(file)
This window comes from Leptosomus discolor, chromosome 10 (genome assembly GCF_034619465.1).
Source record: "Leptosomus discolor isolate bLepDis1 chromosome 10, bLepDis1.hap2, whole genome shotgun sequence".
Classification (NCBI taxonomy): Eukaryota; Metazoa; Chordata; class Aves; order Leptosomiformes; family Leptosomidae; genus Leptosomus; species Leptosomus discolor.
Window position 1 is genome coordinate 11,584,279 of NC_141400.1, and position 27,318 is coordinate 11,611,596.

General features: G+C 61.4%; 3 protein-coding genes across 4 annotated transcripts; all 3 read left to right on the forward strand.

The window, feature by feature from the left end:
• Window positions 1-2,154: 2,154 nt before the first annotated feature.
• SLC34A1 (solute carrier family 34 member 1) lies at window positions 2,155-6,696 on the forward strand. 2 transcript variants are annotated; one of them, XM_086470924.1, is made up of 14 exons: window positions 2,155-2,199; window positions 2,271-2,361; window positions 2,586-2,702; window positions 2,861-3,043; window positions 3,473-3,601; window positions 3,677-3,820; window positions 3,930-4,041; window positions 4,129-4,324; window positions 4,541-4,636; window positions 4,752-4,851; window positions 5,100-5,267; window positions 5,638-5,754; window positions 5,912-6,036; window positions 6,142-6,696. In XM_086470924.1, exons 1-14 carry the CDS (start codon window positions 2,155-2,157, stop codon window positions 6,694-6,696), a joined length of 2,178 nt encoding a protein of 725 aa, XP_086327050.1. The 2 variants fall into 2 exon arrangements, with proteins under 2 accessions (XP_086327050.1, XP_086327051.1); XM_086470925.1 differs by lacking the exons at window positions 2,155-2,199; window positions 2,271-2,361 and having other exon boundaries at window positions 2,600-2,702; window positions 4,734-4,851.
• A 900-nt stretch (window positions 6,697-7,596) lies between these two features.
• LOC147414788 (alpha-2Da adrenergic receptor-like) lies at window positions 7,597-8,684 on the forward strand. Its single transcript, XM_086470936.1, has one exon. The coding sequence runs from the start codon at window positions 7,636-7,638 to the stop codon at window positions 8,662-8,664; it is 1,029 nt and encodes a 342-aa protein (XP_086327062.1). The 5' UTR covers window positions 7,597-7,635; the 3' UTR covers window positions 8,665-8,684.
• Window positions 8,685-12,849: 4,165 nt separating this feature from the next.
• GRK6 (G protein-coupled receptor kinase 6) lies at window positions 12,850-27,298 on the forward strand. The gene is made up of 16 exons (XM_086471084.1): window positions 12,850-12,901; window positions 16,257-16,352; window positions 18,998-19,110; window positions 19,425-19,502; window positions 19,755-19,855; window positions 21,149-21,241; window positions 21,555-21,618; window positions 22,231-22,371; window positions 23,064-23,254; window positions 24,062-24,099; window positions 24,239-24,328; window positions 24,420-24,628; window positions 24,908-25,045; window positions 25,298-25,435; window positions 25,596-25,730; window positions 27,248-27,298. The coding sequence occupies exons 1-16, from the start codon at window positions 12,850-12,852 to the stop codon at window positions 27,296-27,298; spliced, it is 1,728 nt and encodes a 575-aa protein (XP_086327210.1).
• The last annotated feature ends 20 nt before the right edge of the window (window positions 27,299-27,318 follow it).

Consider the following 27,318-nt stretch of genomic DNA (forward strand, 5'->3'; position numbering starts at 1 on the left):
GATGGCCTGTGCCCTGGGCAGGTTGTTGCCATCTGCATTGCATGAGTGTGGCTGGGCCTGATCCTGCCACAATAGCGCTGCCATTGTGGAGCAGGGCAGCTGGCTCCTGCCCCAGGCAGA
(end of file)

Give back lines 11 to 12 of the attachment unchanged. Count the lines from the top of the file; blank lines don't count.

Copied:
• Window positions 8,685-12,849: 4,165 nt separating this feature from the next.
• GRK6 (G protein-coupled receptor kinase 6) lies at window positions 12,850-27,298 on the forward strand. The gene is made up of 16 exons (XM_086471084.1): window positions 12,850-12,901; window positions 16,257-16,352; window positions 18,998-19,110; window positions 19,425-19,502; window positions 19,755-19,855; window positions 21,149-21,241; window positions 21,555-21,618; window positions 22,231-22,371; window positions 23,064-23,254; window positions 24,062-24,099; window positions 24,239-24,328; window positions 24,420-24,628; window positions 24,908-25,045; window positions 25,298-25,435; window positions 25,596-25,730; window positions 27,248-27,298. The coding sequence occupies exons 1-16, from the start codon at window positions 12,850-12,852 to the stop codon at window positions 27,296-27,298; spliced, it is 1,728 nt and encodes a 575-aa protein (XP_086327210.1).